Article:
The view from England: Coal mine approval a seasonal gift from UK government – by Chris Hinde (Northern Miner – December 2022)

Gifts have been exchanged in England during December since before the building of Stonehenge 5,000 years ago. Back then our Neolithic ancestors were celebrating the midwinter solstice (Dec. 21) with feasts and offerings.

The parties became more formal following the landing of Roman legions in AD43, with their festival of Saturnalia (Dec. 17-23) and its tradition of banquets and the giving of gifts. In the first half of the 4th century, Emperor Constantine amalgamated the Empire’s various mid-winter festivals into a celebration of the birth of Christ (choosing Dec. 25 as it corresponded with the winter solstice in the Roman calendar).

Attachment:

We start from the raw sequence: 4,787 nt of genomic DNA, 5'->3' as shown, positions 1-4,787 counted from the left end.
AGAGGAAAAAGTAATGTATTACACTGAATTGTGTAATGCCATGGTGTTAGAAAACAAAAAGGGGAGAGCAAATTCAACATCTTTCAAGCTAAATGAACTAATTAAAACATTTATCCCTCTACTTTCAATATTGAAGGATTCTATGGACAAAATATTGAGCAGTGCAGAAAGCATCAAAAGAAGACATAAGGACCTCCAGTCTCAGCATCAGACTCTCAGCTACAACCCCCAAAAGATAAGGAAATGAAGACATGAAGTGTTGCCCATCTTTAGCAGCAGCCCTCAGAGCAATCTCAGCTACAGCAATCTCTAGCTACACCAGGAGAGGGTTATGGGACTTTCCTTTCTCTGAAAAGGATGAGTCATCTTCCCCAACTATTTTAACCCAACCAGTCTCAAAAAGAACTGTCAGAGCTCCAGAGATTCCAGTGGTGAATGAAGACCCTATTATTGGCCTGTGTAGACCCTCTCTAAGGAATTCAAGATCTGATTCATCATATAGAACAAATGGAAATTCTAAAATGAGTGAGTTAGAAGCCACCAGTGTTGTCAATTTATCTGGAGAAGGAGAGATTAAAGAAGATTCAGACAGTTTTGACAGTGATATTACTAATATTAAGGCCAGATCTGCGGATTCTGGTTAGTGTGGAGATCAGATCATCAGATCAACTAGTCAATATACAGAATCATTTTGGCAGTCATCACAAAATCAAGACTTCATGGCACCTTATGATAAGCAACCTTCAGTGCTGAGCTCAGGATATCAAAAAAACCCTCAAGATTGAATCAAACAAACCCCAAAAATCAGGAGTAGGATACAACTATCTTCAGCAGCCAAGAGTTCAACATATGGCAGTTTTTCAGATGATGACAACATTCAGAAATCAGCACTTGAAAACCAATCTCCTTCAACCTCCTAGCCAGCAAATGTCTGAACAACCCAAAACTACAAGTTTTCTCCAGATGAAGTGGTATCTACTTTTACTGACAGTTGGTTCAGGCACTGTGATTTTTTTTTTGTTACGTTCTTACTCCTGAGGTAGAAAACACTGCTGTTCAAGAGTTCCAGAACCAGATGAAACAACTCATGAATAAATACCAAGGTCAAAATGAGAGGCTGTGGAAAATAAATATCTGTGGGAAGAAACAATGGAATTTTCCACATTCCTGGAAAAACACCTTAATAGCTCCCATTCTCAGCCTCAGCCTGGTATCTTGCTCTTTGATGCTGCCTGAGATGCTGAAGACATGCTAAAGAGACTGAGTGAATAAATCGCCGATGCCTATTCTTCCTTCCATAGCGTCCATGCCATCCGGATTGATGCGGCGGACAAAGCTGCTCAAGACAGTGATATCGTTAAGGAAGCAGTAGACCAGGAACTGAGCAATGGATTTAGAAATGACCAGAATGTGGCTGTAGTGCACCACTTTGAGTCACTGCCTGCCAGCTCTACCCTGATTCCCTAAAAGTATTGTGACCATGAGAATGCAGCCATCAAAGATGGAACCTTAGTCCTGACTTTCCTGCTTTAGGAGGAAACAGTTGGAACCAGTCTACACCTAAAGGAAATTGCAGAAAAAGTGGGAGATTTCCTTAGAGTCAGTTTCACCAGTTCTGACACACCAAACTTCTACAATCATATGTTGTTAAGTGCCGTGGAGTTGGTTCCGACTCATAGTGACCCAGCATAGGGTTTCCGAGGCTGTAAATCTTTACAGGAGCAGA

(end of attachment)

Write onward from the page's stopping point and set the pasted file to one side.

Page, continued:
Christianity on these islands didn’t properly emerge until after the arrival in 597 of the Pope-sanctioned mission of Saint Augustine (who became the first archbishop of Canterbury). Indeed, in the Early Middle Ages (5th to 11th centuries) we held onto our pagan celebrations of the Anglo-Saxon Mōdraniht (Night of the Mothers) and the Germanic Yuletide.

The latter was a mid-winter festival connected with the god Odin, who may have influenced the association with a white-bearded figure and reindeer.

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